On Saturday, the company responsible for the pipeline (Colonial Pipeline) that carries nearly half the fuel consumed on the East Coast of the United States released a statement saying it had been the victim of a cyberattack and had to temporarily shut down.
"On May 7, the Colonial Pipeline Company learned it was the victim of a cybersecurity attack. We have since determined that this incident involves ransomware. In response, we proactively took certain systems offline to contain the threat, which has temporarily halted all pipeline operations, and affected some of our IT systems," the statement read.
The Colonial Pipeline Company also added that it sought out the services of a leading, third-party cybersecurity firm and contacted law enforcement and other federal agencies.
"At this time, our primary focus is the safe and efficient restoration of our service and our efforts to return to normal operation. This process is already underway, and we are working diligently to address this matter and to minimize disruption to our customers and those who rely on Colonial Pipeline," continued the statement.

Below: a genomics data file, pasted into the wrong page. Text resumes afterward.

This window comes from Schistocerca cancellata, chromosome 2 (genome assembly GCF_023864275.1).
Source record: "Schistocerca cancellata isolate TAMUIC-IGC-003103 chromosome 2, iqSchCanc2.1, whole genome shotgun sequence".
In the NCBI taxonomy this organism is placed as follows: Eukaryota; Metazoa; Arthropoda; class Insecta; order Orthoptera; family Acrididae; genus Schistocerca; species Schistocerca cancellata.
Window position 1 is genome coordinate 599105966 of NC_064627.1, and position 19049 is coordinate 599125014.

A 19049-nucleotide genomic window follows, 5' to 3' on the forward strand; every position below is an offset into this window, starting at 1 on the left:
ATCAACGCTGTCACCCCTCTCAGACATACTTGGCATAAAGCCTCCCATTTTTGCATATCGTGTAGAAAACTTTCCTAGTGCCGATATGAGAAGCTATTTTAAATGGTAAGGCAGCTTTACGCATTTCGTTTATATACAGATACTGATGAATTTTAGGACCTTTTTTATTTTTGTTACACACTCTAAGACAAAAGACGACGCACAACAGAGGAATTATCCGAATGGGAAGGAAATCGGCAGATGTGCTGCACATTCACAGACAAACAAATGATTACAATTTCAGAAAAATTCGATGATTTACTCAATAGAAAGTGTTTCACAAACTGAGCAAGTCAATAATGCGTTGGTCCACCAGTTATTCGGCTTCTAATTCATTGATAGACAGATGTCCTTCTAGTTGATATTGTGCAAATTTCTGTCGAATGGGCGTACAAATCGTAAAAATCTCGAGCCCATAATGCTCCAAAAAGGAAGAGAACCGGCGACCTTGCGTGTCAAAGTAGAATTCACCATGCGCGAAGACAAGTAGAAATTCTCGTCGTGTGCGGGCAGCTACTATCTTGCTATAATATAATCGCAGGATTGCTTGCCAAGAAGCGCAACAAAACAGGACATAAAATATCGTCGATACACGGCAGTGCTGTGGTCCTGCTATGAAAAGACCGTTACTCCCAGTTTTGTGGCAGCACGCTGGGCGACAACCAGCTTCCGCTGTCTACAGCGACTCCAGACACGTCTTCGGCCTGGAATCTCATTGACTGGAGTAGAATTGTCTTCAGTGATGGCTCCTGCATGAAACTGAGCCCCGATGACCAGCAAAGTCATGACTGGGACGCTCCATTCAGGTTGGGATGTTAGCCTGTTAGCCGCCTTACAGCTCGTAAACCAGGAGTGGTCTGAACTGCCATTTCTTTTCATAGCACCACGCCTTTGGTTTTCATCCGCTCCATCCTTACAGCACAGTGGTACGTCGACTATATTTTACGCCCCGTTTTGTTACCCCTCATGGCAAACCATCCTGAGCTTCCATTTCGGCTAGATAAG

The event made headlines around the world and exposed just how fragile cybersecurity in large companies can be with some calling the attack the largest of its kind.
"This is the largest impact on the energy system in the United States we've seen from a cyberattack, full stop," Rob Lee, CEO of the infrastructure-focused security firm Dragos told Wired. "You have a real ability to impact the electric system in a broad way by cutting the supply of natural gas. This is a big deal."
All in all, the Colonial Pipeline Company has essentially cut deliveries of 2.5 million barrels per day of gasoline, diesel, and jet fuel through 5,500 miles (8,850 km) of pipelines.
Luckily, the attack should not impact gas prices. Patrick DeHaan, Petroleum analyst, Gasbuddy, told Reuters that: "I would not expect this to last long enough to make fuel pricing or supply an issue. Gas prices are not impacted yet, and should not be if Colonial's operations return soon."
Still, the attack shows just how vulnerable even large multinationals can be to cyberattacks and the importance of having foolproof cybersecurity networks in place. The question that is on everyone's mind now is: could this have been avoided?
The Colonial Pipeline Company has now reached out to a cybersecurity firm but is it a little too late? Were there processes that could have been put into place so that the attack was thwarted? It's hard to tell as this type of attack is unique in the sense that it has no similar precedent. It will be interesting to see if any such similar attacks occur in the future.